George Church of Harvard’s Stem Cell Institute led the conference off with a summary of progress in CRISPR technology.
A questioner asked George about interaction with “chromatin state”. In any given cell, at any given time, some of the DNA is unwrapped and available for expression, called euchromatin, while the rest, called heterochromatin, is spooled around protein spindles (histones). George indicated that the CRISPR technique works a lot better on euchromatin than on heterochromatin, as we would expect, but that it works some even on heterochromatin, and we’re learning rapidly.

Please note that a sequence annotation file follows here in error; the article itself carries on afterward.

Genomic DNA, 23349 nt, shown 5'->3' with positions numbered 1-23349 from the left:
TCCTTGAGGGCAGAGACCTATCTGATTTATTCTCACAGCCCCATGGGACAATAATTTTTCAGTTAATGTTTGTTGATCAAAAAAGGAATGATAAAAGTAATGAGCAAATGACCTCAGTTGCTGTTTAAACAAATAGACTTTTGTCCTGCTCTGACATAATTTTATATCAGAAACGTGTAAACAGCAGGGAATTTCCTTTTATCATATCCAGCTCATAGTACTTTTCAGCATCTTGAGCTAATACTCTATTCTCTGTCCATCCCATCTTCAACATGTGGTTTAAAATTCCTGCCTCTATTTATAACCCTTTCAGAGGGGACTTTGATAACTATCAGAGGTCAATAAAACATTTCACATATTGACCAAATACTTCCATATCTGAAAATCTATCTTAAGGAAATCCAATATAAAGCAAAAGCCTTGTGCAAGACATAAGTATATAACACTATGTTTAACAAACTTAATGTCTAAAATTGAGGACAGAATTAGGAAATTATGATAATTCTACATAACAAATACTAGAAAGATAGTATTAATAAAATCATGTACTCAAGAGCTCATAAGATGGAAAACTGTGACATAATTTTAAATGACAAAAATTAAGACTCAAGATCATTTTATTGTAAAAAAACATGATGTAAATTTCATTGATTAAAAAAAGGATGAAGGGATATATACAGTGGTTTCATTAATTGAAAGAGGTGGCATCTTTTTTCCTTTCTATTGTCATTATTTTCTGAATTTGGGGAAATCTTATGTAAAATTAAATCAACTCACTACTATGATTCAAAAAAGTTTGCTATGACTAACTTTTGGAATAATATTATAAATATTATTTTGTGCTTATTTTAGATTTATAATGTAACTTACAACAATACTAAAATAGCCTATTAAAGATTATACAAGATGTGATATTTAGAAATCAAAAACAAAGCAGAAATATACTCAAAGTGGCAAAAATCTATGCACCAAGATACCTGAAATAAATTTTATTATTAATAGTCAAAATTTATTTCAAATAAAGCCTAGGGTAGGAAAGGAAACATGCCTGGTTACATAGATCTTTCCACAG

CRISPR can now be married to a gene promoter or repressor, so that particular genes can be turned on and off using CRISPR. This is possible not just in cells but in living organisms, potentially in you and me.
CRISPR is a very new technology, still in the explosive stage of development.
Brian Wang is a Futurist Thought Leader and a popular Science blogger with 1 million readers per month. His blog Nextbigfuture.com is ranked #1 Science News Blog. It covers many disruptive technology and trends including Space, Robotics, Artificial Intelligence, Medicine, Anti-aging Biotechnology, and Nanotechnology.
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